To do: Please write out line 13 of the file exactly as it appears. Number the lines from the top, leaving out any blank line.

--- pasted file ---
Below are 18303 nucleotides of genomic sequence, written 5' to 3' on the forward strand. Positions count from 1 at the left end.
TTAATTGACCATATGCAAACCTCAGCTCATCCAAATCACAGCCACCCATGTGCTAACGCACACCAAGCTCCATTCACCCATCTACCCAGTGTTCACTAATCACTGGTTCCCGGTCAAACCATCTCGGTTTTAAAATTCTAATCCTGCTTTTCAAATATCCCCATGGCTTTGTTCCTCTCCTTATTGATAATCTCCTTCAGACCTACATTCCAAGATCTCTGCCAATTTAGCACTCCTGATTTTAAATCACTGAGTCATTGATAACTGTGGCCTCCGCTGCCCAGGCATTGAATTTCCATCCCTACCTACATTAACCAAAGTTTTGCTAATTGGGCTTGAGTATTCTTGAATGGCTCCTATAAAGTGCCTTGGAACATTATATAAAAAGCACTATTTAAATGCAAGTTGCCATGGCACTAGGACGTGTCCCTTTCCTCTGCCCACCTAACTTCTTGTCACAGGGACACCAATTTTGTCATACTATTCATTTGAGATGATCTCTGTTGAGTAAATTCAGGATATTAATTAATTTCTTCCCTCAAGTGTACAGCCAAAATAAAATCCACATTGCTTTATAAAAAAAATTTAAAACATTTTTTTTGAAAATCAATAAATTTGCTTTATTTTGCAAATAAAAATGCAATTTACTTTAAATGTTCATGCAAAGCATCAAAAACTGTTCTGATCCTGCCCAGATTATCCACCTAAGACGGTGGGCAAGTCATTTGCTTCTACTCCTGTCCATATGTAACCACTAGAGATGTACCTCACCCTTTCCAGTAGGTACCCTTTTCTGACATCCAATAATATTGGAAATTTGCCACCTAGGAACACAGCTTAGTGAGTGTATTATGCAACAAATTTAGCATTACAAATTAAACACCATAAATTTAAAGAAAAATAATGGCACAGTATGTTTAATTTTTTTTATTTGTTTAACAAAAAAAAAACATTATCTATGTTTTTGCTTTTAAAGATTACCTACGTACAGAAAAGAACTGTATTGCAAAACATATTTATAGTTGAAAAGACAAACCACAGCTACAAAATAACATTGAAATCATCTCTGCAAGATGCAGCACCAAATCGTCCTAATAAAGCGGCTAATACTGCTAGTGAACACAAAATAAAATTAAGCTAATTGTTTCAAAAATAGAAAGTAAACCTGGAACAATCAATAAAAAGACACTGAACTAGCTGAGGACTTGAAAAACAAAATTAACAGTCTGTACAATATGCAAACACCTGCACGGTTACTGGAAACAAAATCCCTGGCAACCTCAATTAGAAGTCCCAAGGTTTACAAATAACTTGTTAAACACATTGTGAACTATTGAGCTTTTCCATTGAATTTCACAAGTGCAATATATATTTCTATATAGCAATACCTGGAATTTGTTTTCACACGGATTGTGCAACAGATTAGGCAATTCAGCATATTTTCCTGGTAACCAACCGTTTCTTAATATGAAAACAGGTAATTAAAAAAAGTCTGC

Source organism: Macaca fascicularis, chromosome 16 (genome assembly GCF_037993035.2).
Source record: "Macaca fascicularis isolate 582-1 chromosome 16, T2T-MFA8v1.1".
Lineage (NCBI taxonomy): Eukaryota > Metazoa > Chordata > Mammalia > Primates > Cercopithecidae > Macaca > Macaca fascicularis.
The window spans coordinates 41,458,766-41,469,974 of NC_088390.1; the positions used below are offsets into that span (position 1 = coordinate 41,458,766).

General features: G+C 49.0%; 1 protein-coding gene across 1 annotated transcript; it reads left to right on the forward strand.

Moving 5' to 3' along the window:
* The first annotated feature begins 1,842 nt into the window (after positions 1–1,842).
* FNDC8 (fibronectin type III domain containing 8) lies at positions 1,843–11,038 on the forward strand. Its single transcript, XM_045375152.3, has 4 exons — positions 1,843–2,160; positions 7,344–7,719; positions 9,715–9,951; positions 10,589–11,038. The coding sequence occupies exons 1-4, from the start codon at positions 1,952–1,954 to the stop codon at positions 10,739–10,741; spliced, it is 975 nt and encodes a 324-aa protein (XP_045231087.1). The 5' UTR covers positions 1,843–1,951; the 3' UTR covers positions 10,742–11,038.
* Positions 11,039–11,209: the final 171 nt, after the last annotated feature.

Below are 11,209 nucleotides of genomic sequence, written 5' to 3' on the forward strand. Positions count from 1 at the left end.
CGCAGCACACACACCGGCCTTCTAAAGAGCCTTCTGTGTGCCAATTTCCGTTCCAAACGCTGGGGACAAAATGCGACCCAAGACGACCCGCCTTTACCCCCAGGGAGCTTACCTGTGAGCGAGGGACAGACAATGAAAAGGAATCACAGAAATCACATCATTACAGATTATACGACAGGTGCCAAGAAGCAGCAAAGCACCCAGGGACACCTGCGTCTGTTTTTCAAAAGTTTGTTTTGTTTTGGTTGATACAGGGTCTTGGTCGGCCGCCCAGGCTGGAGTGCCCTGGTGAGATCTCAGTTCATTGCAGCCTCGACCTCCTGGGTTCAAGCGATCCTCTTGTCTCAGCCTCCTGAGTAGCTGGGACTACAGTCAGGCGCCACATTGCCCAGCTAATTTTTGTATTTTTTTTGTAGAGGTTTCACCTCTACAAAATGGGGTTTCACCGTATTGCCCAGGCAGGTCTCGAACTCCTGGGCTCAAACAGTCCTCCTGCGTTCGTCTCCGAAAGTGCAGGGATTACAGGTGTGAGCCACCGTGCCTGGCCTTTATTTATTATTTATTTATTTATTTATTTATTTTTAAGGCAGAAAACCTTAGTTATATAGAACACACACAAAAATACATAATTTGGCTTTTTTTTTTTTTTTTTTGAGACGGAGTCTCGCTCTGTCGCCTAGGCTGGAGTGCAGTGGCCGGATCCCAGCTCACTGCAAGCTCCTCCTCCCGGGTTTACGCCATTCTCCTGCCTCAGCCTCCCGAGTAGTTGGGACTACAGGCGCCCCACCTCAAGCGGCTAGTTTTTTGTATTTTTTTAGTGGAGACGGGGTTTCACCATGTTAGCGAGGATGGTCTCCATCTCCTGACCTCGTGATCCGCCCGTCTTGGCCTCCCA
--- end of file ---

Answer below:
CGCAGCACACACACCGGCCTTCTAAAGAGCCTTCTGTGTGCCAATTTCCGTTCCAAACGCTGGGGACAAAATGCGACCCAAGACGACCCGCCTTTACCCCCAGGGAGCTTACCTGTGAGCGAGGGACAGACAATGAAAAGGAATCACAGAAATCACATCATTACAGATTATACGACAGGTGCCAAGAAGCAGCAAAGCACCCAGGGACACCTGCGTCTGTTTTTCAAAAGTTTGTTTTGTTTTGGTTGATACAGGGTCTTGGTCGGCCGCCCAGGCTGGAGTGCCCTGGTGAGATCTCAGTTCATTGCAGCCTCGACCTCCTGGGTTCAAGCGATCCTCTTGTCTCAGCCTCCTGAGTAGCTGGGACTACAGTCAGGCGCCACATTGCCCAGCTAATTTTTGTATTTTTTTTGTAGAGGTTTCACCTCTACAAAATGGGGTTTCACCGTATTGCCCAGGCAGGTCTCGAACTCCTGGGCTCAAACAGTCCTCCTGCGTTCGTCTCCGAAAGTGCAGGGATTACAGGTGTGAGCCACCGTGCCTGGCCTTTATTTATTATTTATTTATTTATTTATTTATTTTTAAGGCAGAAAACCTTAGTTATATAGAACACACACAAAAATACATAATTTGGCTTTTTTTTTTTTTTTTTTGAGACGGAGTCTCGCTCTGTCGCCTAGGCTGGAGTGCAGTGGCCGGATCCCAGCTCACTGCAAGCTCCTCCTCCCGGGTTTACGCCATTCTCCTGCCTCAGCCTCCCGAGTAGTTGGGACTACAGGCGCCCCACCTCAAGCGGCTAGTTTTTTGTATTTTTTTAGTGGAGACGGGGTTTCACCATGTTAGCGAGGATGGTCTCCATCTCCTGACCTCGTGATCCGCCCGTCTTGGCCTCCCA